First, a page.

The IoT needs to push automatic software updates and — when appropriate — secure data at rest on the device. Updates perform a myriad of tasks, including patching security holes that can be exploited by hackers.

A high-end router from a leading brand had a one-year-old firmware vulnerability that enabled an attacker to take full control of the device. The worrisome fact is that the default installation said nothing about the importance of firmware updates. How many people check for firmware updates themselves?

4. Insecure web interface

Some web interfaces don’t lock users out of their accounts after a number of failed login attempts. They fail to ensure robust password recovery mechanisms, and offer no protection against cross-site scripting attacks and SQL injections. Attackers simply need to trick a user behind the router and firewall to click a link. If the web interface is vulnerable, it will provide the attacker with access to the web management interface.

5. Buggy software

Perfectly secure code is a pipe dream. Consumers want powerful software and they want it fast. This can lead to poorly constructed software that is released early and with little care for security. This can result in the inability to perform updates or backdoors that could be exploited by hackers.

More so since a significant number of Android-based smart TVs allow the installation of third party apps. A malicious link sent via Skype can easily trick the user into installing a backdoor. Some devices can also perform unrequested firmware upgrades — these can install malware instead of much-needed improvements.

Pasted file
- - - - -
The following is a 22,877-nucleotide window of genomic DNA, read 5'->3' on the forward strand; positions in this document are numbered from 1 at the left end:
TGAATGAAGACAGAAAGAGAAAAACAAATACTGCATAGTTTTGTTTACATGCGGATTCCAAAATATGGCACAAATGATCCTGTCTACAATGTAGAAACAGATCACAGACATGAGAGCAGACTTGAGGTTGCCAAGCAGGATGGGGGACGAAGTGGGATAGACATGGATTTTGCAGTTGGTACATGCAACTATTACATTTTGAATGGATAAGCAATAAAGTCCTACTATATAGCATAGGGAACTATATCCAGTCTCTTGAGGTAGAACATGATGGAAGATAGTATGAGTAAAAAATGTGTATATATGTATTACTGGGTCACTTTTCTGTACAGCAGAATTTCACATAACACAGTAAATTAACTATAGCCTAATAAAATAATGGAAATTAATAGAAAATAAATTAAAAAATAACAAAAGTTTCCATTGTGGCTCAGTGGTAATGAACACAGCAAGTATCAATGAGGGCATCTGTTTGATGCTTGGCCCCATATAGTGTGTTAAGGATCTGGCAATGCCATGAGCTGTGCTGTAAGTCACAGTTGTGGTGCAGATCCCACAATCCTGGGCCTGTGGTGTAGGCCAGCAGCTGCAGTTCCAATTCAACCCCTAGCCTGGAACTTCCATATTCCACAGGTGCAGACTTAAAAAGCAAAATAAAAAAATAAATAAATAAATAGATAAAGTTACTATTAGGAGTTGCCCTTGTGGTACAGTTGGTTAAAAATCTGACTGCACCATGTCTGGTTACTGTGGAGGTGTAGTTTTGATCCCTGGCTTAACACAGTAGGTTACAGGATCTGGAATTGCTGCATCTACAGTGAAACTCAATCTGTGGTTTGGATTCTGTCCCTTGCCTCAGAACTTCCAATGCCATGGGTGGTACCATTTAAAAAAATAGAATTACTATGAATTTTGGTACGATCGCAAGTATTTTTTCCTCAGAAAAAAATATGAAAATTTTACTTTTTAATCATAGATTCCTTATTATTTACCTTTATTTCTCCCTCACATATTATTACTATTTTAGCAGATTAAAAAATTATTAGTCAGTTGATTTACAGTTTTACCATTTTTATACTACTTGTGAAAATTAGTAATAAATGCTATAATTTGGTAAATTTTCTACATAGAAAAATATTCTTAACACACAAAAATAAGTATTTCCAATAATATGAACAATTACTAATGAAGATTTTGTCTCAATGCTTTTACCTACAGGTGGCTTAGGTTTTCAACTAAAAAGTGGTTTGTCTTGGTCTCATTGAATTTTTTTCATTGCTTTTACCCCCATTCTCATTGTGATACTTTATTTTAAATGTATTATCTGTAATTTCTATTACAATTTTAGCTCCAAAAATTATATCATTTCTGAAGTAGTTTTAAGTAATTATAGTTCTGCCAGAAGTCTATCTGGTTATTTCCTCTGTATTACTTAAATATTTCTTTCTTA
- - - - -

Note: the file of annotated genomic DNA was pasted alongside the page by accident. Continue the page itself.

6. Hardware failures

Preoccupied to create a sleek design, some manufacturers neglect hardware bugs. They can allow attackers to hard reboot the devices and their corresponding hotspots. Hackers can get in the middle and fool the mobile app looking to establish a connection. If the connection succeeds, the attacker can grab the username and password of the user’s Wi-Fi network.

Most IoT vulnerabilities are not new to the cyber-security industry. So far, we’ve seen experiments and proofs of concept, but it’s just a matter of time until attackers start mining crypto-currencies via connected refrigerators or until smart TVs are locked by ransomware. That’s why, going forward, security must be a forethought of every IoT application.

Luckily, users also have an option to boost their cyber-defenses. They can install a product to protect their entire network. Solutions like Bitdefender BOX offer a hardware device that sits between the home router and the internet-connected devices (PCs, Macs, Android and iOS tablets and smartphones).

These devices identify and block connections to malicious URLs, malware downloads, and suspicious packets leading to threats such as phishing, spam, and malware infections. They will also detect and install missing security software patches required by the operating system and locate the device if needed.

What’s more, when a computer leaves the user’s home network, a private line can be enabled to continue protecting the device on the go. It also keeps it safe from man-in-the-middle and other attacks when connected to unsecure networks, like public Wi-Fi hotspots.